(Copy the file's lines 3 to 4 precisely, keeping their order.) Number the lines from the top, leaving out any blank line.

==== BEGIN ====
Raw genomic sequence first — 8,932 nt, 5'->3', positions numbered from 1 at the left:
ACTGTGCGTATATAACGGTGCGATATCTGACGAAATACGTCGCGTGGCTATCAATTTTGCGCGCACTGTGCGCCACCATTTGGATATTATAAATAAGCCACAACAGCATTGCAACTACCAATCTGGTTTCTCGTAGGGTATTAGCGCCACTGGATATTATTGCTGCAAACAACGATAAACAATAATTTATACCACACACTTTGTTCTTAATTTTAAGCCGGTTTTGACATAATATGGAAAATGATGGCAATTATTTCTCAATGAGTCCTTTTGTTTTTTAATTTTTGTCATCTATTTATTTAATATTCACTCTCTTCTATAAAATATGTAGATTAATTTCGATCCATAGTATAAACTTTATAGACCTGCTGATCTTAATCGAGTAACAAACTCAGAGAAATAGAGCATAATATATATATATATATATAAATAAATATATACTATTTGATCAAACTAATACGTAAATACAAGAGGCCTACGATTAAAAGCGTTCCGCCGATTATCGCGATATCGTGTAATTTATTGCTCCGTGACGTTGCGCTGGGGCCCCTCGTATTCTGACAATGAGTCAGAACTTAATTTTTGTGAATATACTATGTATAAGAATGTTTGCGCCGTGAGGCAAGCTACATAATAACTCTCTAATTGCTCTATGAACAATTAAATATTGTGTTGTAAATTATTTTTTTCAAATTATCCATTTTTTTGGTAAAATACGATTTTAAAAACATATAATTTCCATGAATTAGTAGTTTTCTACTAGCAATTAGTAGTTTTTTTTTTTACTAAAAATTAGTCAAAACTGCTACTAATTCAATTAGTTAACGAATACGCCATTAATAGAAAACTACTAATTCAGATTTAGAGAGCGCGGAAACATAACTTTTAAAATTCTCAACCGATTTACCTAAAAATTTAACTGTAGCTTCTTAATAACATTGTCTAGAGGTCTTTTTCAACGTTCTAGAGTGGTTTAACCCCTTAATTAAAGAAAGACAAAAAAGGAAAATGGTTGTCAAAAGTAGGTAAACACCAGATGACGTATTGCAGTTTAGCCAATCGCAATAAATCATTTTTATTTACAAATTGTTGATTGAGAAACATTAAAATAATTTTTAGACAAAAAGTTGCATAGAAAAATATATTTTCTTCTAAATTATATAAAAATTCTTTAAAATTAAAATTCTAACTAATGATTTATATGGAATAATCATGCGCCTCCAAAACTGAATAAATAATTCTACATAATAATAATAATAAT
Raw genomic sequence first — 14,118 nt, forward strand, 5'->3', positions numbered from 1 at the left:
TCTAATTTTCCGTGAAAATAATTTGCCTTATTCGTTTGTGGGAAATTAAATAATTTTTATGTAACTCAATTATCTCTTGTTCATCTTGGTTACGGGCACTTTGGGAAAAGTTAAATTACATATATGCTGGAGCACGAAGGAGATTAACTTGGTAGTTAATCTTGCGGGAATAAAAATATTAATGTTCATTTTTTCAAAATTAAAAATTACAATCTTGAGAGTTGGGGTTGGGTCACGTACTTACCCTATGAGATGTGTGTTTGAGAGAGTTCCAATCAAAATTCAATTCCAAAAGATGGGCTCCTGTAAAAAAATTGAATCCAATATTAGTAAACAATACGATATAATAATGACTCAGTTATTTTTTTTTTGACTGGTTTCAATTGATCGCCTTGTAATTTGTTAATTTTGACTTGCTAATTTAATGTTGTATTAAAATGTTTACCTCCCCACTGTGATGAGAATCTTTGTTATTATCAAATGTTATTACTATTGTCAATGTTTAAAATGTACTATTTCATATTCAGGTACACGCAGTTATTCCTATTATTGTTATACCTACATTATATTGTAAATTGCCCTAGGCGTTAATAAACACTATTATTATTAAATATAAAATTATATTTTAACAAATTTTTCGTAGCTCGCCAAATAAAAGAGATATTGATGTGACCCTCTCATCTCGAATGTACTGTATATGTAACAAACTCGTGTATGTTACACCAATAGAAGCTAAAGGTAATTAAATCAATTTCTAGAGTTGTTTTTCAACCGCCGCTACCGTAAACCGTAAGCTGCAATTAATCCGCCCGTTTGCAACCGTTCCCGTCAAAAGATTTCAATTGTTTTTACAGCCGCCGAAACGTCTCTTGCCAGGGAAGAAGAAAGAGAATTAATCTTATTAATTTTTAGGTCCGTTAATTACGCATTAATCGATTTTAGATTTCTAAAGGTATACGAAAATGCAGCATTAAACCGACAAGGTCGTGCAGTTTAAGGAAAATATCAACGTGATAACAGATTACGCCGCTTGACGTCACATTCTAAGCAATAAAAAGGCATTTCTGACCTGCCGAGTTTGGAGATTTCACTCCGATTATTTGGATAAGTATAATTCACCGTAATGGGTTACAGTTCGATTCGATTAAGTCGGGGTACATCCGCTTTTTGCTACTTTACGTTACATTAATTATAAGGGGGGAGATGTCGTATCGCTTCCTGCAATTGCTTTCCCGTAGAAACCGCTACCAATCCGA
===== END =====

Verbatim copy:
Raw genomic sequence first — 14,118 nt, forward strand, 5'->3', positions numbered from 1 at the left:
TCTAATTTTCCGTGAAAATAATTTGCCTTATTCGTTTGTGGGAAATTAAATAATTTTTATGTAACTCAATTATCTCTTGTTCATCTTGGTTACGGGCACTTTGGGAAAAGTTAAATTACATATATGCTGGAGCACGAAGGAGATTAACTTGGTAGTTAATCTTGCGGGAATAAAAATATTAATGTTCATTTTTTCAAAATTAAAAATTACAATCTTGAGAGTTGGGGTTGGGTCACGTACTTACCCTATGAGATGTGTGTTTGAGAGAGTTCCAATCAAAATTCAATTCCAAAAGATGGGCTCCTGTAAAAAAATTGAATCCAATATTAGTAAACAATACGATATAATAATGACTCAGTTATTTTTTTTTTGACTGGTTTCAATTGATCGCCTTGTAATTTGTTAATTTTGACTTGCTAATTTAATGTTGTATTAAAATGTTTACCTCCCCACTGTGATGAGAATCTTTGTTATTATCAAATGTTATTACTATTGTCAATGTTTAAAATGTACTATTTCATATTCAGGTACACGCAGTTATTCCTATTATTGTTATACCTACATTATATTGTAAATTGCCCTAGGCGTTAATAAACACTATTATTATTAAATATAAAATTATATTTTAACAAATTTTTCGTAGCTCGCCAAATAAAAGAGATATTGATGTGACCCTCTCATCTCGAATGTACTGTATATGTAACAAACTCGTGTATGTTACACCAATAGAAGCTAAAGGTAATTAAATCAATTTCTAGAGTTGTTTTTCAACCGCCGCTACCGTAAACCGTAAGCTGCAATTAATCCGCCCGTTTGCAACCGTTCCCGTCAAAAGATTTCAATTGTTTTTACAGCCGCCGAAACGTCTCTTGCCAGGGAAGAAGAAAGAGAATTAATCTTATTAATTTTTAGGTCCGTTAATTACGCATTAATCGATTTTAGATTTCTAAAGGTATACGAAAATGCAGCATTAAACCGACAAGGTCGTGCAGTTTAAGGAAAATATCAACGTGATAACAGATTACGCCGCTTGACGTCACATTCTAAGCAATAAAAAGGCATTTCTGACCTGCCGAGTTTGGAGATTTCACTCCGATTATTTGGATAAGTATAATTCACCGTAATGGGTTACAGTTCGATTCGATTAAGTCGGGGTACATCCGCTTTTTGCTACTTTACGTTACATTAATTATAAGGGGGGAGATGTCGTATCGCTTCCTGCAATTGCTTTCCCGTAGAAACCGCTACCAATCCGA